The thing about Dick is that he had gone from a pulp fiction mastermind, ratcheting out a respectable library in his lifetime to a cult phenomenon after his death, and then a respected author of great skill and having his collection released by The Library of America only a few years ago. With the Hobart Phase, Dick challenges us to reconsider our relationship with theology and existence, and while it does not have as exciting a whizz-bang environment as many of his other texts, it is an introspective and gritty noir reflection of our own sensibilities that makes it such a great little book. I am most impressed in this volume with his ability to use philosophy and allusions to great writing throughout in a subtle and accessible manner.

While I had read many of his works as an adolescent fascinated with the genre, I can certainly respect and appreciate his words and his skill a great deal more as an adult.
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Format: Audio CD
Originally posted at Fanlit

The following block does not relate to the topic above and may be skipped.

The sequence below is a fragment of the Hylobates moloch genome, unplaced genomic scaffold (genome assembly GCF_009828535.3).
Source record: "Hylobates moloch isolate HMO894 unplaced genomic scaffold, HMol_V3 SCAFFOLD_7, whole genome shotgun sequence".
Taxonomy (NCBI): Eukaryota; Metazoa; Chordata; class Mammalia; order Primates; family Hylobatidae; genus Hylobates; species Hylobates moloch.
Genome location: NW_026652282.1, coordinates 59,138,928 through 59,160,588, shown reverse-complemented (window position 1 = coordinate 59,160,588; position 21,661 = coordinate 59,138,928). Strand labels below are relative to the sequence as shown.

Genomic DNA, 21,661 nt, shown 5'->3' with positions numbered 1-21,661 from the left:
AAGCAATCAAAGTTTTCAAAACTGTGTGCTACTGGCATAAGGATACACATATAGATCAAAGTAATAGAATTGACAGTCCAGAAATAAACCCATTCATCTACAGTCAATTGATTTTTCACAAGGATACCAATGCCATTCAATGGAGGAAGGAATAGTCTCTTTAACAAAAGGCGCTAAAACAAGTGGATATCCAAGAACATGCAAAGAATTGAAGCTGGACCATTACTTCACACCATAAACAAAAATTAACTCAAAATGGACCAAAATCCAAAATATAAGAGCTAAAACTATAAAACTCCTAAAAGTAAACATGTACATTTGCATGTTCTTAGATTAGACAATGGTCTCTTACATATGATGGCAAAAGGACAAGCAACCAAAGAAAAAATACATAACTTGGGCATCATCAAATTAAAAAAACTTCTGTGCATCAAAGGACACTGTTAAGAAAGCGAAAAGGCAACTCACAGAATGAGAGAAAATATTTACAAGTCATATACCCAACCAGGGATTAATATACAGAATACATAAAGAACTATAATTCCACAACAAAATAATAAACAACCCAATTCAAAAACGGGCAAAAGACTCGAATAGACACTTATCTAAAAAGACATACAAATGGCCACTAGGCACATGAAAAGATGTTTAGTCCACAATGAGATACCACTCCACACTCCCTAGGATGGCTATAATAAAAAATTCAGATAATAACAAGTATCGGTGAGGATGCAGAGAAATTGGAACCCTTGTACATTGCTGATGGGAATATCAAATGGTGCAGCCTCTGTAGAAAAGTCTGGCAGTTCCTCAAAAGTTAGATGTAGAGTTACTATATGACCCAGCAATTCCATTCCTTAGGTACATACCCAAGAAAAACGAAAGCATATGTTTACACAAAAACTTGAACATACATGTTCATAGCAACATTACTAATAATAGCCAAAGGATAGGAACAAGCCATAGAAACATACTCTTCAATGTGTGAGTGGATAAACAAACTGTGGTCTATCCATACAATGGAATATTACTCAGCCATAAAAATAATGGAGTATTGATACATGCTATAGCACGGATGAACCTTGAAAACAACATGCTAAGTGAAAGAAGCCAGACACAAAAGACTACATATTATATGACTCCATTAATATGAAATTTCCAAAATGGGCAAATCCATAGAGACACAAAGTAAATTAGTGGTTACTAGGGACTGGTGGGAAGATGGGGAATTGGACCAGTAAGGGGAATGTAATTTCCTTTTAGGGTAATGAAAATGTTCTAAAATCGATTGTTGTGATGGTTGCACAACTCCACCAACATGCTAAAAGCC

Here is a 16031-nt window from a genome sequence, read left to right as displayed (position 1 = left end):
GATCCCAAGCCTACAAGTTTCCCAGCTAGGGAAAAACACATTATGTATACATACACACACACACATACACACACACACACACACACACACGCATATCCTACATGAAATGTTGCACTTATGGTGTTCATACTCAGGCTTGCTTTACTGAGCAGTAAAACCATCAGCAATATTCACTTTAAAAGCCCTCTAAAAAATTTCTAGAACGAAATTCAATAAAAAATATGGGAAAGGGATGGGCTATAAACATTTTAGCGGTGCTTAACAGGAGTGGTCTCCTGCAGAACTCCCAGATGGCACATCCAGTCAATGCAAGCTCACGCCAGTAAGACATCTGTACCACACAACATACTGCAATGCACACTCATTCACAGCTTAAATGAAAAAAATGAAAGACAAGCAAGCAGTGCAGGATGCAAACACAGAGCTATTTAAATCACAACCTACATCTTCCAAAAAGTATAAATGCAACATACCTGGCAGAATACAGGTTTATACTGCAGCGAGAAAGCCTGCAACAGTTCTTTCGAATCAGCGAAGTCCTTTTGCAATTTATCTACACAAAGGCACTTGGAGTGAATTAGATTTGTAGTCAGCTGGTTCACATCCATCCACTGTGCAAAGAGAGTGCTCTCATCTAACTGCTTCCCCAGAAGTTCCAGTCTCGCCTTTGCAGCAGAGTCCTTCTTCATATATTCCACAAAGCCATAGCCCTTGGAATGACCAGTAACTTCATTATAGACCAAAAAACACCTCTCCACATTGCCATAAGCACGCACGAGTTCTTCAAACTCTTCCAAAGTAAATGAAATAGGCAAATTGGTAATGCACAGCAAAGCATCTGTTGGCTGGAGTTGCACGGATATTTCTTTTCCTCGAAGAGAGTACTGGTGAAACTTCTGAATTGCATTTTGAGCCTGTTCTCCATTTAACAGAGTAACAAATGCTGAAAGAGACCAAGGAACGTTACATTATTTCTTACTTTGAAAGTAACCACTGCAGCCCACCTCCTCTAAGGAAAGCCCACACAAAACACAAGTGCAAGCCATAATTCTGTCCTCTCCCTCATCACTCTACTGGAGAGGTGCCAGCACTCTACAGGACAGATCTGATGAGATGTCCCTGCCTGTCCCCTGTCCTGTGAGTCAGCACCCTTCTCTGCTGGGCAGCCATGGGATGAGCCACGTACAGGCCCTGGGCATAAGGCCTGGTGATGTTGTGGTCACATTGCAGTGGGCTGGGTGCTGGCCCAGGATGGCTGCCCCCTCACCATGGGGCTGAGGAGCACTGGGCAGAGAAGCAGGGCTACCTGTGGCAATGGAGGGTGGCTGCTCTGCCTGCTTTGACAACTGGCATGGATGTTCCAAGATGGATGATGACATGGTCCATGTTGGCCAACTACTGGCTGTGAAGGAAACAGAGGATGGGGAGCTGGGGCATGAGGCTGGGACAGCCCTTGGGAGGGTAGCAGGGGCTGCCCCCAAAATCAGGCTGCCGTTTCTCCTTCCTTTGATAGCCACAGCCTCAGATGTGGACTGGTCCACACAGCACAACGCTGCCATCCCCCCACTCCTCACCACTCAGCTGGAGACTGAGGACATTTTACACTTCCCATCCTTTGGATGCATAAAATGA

It's 1998 and time has started running backward. Aging has reversed so that people are gradually getting younger, and dead people are awakening in their graves and begging to be let out. The excavating companies have the rights to sell the people they unbury to the highest bidder. When Sebastian Hermes's small excavating company realizes that Thomas Peak, a famous religious prophet, is about to come back to life, they know that getting to him first could be a huge boon to their business. The problem is that there are other organizations that prefer for Thomas Peak to stay dead, especially when they realize he may have information about the afterlife.

Philip K. Dick is in a class of his own and it's hard to compare his novels to anyone's but his own. Maybe it's not fair, but there are certain expectations we have for other novelists that don't apply when we read PKD. Most importantly, we can't expect the plot to always make sense. This is most true, I think, when Dick shows us a future United States of America which we know could never happen. For example, in Counter-Clock World, we can't let it bother us that an excavating company has the rights to sell people it digs up and that nobody, including the resurrected people and their relatives, question this. Or that the public library system has the authority to eradicate important works of arts and literature. Or that some things work backwards (people disgorge their food instead of eating it, they say "goodbye" when they answer the phone and "hello" when they hang up, and cigarettes get longer when they're smoked) -- but most things (like walking, driving, and talking) don't. None of it makes sense, but you just have to go with it and, if you can't, you shouldn't be reading Philip K. Dick.